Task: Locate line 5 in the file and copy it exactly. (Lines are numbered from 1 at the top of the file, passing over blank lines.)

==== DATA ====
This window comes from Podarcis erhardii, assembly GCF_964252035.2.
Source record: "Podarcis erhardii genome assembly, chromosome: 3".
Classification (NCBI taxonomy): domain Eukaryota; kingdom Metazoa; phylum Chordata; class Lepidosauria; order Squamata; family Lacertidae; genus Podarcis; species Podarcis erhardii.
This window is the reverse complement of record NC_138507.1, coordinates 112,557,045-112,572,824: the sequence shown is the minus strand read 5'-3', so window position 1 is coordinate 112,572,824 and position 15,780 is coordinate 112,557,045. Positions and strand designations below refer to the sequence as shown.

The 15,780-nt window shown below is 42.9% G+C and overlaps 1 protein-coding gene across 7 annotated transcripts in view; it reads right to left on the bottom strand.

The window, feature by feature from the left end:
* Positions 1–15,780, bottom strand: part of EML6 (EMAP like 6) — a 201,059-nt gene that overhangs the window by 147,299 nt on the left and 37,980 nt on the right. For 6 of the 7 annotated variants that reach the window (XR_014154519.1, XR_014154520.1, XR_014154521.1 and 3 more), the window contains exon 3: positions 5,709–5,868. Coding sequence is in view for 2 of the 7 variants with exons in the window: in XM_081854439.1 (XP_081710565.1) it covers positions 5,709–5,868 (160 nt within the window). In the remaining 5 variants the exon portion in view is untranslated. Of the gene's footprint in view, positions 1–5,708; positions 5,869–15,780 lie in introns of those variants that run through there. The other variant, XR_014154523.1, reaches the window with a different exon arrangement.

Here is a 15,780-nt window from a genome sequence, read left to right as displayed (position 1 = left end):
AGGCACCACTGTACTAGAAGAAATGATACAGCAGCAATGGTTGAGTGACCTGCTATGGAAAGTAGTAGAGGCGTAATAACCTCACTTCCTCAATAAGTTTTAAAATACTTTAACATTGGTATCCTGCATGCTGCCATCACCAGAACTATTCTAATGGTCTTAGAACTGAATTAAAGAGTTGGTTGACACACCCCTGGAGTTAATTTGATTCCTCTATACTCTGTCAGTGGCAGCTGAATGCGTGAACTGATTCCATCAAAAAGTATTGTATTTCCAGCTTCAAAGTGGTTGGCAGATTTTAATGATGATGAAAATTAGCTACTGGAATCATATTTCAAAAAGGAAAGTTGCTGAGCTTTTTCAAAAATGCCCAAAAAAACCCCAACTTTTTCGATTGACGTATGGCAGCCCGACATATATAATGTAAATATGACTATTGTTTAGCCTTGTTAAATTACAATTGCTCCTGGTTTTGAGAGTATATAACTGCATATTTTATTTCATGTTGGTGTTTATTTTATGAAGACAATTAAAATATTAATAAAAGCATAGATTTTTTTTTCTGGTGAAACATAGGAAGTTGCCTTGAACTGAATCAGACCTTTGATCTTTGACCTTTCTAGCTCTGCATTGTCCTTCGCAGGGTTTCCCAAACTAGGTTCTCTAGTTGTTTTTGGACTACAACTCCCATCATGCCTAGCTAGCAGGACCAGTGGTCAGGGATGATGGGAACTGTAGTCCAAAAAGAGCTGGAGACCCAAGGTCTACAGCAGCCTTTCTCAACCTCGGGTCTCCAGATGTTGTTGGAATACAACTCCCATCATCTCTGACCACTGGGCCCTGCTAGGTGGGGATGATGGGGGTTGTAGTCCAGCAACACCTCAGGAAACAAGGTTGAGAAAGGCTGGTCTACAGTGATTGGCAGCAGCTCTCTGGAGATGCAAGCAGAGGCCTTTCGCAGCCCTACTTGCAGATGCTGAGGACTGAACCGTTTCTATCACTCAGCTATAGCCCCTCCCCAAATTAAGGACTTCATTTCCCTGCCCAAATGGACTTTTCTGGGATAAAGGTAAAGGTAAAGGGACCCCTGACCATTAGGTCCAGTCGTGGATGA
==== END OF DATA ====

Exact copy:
The 15,780-nt window shown below is 42.9% G+C and overlaps 1 protein-coding gene across 7 annotated transcripts in view; it reads right to left on the bottom strand.